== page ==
More secure ways in obtaining Fedora Install Media

Hi,

Seeing how there are prebuild systems available with Fedora installed by default (instead of Windows, ChromeOS or Ubuntu), why not go further and provide options that go in line with what companies like Microsoft do ever since:

Selling trusted install media in form of DVDs -or- nowadays rather read-only USB-Sticks.

I believe this is very important for the following reasons:

1. Security

By manually downloading and writing ISO-Images to an USB-Stick, you need to fully trust your current device. That might be a concern for let’s say “security unaware” people out there that want to do the switch to privacy friendly Operating systems.

2. Cutting out the middle man

By selling trusted install media, more people can directly install Fedora without having to rely on a second device, that, again, needs to be trusted and is a cost factor.

Why do I say that?

Because there are plenty of prebuilds that ship without an OS by default. And then there is the DIY group. Those people would be forced to purchase a retail Windows License if they don’t have access to another trusted Windows, macOS or Linux device.

And that’s not only a financial, but also an ethical concern if you need to go trough Microsoft or Apple first, before you can install Fedora or any Linux Distro for that matter.

3. Branding

When it comes to the averave Joe, it hits different coming across “this free open source OS worked on by volunteers with sponsorship by RH/IBM that you can get from their website” vs “buy a Fedora Workstation Copy instead of a Windows License”

Concerns

Aside from the financial risks by distribution, availability and actually selling enough of them…it begs the question if it would even be doable and sustainable?

There are 2 Fedora releases per year, each release gets about 1 year of support, so that would absolutely rule out selling trusted Fedora USB Media…

But what if someone develops a minimal, purpose-built version of Fedora that just securely pulls an up-to-date bare minimal ISO from the fedoraproject website/server and runs the installer?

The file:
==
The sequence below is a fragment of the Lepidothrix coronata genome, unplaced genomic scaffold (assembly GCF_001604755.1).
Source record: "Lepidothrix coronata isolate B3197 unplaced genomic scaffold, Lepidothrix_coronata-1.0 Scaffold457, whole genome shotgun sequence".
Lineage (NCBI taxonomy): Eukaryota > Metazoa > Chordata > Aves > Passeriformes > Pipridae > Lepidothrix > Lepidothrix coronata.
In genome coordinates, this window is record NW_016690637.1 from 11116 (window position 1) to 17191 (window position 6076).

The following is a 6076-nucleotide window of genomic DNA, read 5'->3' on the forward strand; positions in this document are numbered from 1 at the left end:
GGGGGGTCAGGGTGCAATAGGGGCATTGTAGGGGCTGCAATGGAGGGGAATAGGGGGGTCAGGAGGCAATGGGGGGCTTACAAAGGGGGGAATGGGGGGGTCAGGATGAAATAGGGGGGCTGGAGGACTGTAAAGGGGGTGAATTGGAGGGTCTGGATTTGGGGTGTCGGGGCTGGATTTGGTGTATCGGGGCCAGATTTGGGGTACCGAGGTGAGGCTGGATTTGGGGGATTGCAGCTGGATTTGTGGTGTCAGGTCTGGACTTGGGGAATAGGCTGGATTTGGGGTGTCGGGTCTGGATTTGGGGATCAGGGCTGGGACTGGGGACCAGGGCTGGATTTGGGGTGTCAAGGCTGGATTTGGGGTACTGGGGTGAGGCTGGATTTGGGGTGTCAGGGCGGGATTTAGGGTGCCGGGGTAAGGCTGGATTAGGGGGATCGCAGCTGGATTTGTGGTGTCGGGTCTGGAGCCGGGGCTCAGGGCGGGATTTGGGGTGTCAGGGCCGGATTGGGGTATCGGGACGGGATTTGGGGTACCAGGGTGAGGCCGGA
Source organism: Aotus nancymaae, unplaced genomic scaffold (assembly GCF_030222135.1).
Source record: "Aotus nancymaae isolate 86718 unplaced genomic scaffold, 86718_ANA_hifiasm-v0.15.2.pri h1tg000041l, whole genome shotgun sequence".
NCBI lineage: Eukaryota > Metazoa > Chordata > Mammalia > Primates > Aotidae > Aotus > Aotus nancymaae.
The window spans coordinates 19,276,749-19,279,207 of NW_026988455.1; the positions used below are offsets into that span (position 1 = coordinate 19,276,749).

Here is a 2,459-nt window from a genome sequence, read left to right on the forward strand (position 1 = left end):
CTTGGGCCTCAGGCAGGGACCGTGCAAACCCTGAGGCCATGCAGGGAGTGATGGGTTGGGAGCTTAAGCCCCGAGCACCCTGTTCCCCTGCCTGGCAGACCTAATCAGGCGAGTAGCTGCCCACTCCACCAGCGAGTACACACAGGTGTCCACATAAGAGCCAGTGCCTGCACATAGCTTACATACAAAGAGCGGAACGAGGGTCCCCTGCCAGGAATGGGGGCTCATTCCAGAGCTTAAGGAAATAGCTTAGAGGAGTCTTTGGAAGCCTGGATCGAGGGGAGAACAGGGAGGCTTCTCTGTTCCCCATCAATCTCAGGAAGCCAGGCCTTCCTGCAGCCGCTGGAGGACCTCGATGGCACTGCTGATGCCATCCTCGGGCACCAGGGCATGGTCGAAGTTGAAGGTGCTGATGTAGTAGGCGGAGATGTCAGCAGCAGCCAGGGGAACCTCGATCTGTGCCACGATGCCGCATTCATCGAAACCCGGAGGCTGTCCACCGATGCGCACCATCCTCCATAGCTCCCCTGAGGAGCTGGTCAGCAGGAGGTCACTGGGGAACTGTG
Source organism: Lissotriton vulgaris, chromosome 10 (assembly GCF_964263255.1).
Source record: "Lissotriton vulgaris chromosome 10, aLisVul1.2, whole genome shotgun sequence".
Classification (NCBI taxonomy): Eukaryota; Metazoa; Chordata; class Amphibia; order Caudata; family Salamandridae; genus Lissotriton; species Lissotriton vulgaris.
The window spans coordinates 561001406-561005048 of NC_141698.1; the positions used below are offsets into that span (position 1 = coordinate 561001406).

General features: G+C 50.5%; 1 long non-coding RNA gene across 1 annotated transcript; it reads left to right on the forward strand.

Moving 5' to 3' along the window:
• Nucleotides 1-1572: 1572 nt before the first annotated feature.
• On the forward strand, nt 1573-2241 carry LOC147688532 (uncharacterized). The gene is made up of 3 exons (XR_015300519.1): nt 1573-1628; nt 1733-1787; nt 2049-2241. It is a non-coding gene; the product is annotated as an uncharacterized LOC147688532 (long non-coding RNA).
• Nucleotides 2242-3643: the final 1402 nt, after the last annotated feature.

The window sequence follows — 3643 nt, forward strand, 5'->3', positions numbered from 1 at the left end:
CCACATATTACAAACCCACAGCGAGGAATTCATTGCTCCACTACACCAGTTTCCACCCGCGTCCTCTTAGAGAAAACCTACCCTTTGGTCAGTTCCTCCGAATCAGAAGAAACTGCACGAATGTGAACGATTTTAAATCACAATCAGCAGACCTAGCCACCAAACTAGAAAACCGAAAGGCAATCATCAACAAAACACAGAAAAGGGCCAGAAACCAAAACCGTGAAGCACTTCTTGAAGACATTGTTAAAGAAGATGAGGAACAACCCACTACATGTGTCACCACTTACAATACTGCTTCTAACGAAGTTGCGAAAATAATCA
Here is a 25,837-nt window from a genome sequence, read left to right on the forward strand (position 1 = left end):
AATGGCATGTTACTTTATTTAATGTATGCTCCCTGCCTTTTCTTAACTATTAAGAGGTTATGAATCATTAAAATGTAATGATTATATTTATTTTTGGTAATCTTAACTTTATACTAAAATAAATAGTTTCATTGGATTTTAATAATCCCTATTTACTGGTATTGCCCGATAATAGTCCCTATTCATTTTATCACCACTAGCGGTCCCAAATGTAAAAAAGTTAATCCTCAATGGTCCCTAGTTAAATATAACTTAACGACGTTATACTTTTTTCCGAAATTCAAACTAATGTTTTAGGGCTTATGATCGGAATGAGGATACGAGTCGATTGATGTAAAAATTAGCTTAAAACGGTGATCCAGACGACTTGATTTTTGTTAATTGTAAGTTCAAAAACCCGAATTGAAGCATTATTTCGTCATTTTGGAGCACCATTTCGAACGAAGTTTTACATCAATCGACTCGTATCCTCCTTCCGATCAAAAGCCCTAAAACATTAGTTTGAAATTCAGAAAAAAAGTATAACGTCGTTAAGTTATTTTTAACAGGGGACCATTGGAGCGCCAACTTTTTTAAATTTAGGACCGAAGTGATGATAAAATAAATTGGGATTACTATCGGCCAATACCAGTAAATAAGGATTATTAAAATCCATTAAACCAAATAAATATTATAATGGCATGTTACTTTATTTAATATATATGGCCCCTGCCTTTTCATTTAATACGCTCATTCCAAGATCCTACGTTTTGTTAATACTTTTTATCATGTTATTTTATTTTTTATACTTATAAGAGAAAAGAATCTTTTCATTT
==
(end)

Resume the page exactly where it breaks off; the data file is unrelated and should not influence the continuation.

That would all need to be loaded in RAM and won’t survive a reboot - thus requiring downloads on each boot - but it’s technically possible, right?

Alternatives

How about the possibility to port or develop Fedora Media Writer for Android and iOS?

While that would not be as secure/robust as selling read-only USB-Sticks, it would still be highly beneficial, considering the much laxer security architecure of Desktop Operating Systems in general.

Almost anyone owns a capable phone these days, so from the financial perspective it would remain cheap for all parties involved. Plus that might also come in handy in case of “emergency”.

Would love to hear what you think of this.

1 Like

I wonder how that’s safer than downloading ISO, verifying checksum and “burning” ISO to an USB stick…

3 Likes

See above the quoted portion.

I said that this “purpose-built version of Fedora” would merely be a downloader for the actual Fedora Install Media.

Since that “downloader” would be placed on an read-only USB-Stick, similar to what Microsoft offers since Windows 10, only exploits within the minimal bundled software could pose a risk.

There would be much less attack surface compared to a full blown graphical desktop session and manually flashing the ISO.

So yes, there are security benefits.

But the main point is actually being able to directly install Fedora in the first place, no matter your current hardware/software setup.

Classic example: Building a DIY Desktop PC. People that don’t have access to another machine would be forced to buy a Windows License, install Windows, then run Fedora Media Writer and finally being able to install the OS that was supposed to be installed in the first place.

The money for the Windows License would be better off with the people behind the OS that’s actually being used, Fedora in this case.

I red it. I did not understand, thus the replay.

Well there is network installer providing “much less attack surface”.

Why buying Windows license ? Friend’s machine to make an install media? Other family member’s computer ?

2 Likes

That’s a matter of trust and I mentioned that in a slightly different context as well.

Do YOU trust the devices of friends or relatives?

I don’t because I had to remove malware, restore/ back up their files and reinstall their OS multiple times each. :wink:

1 Like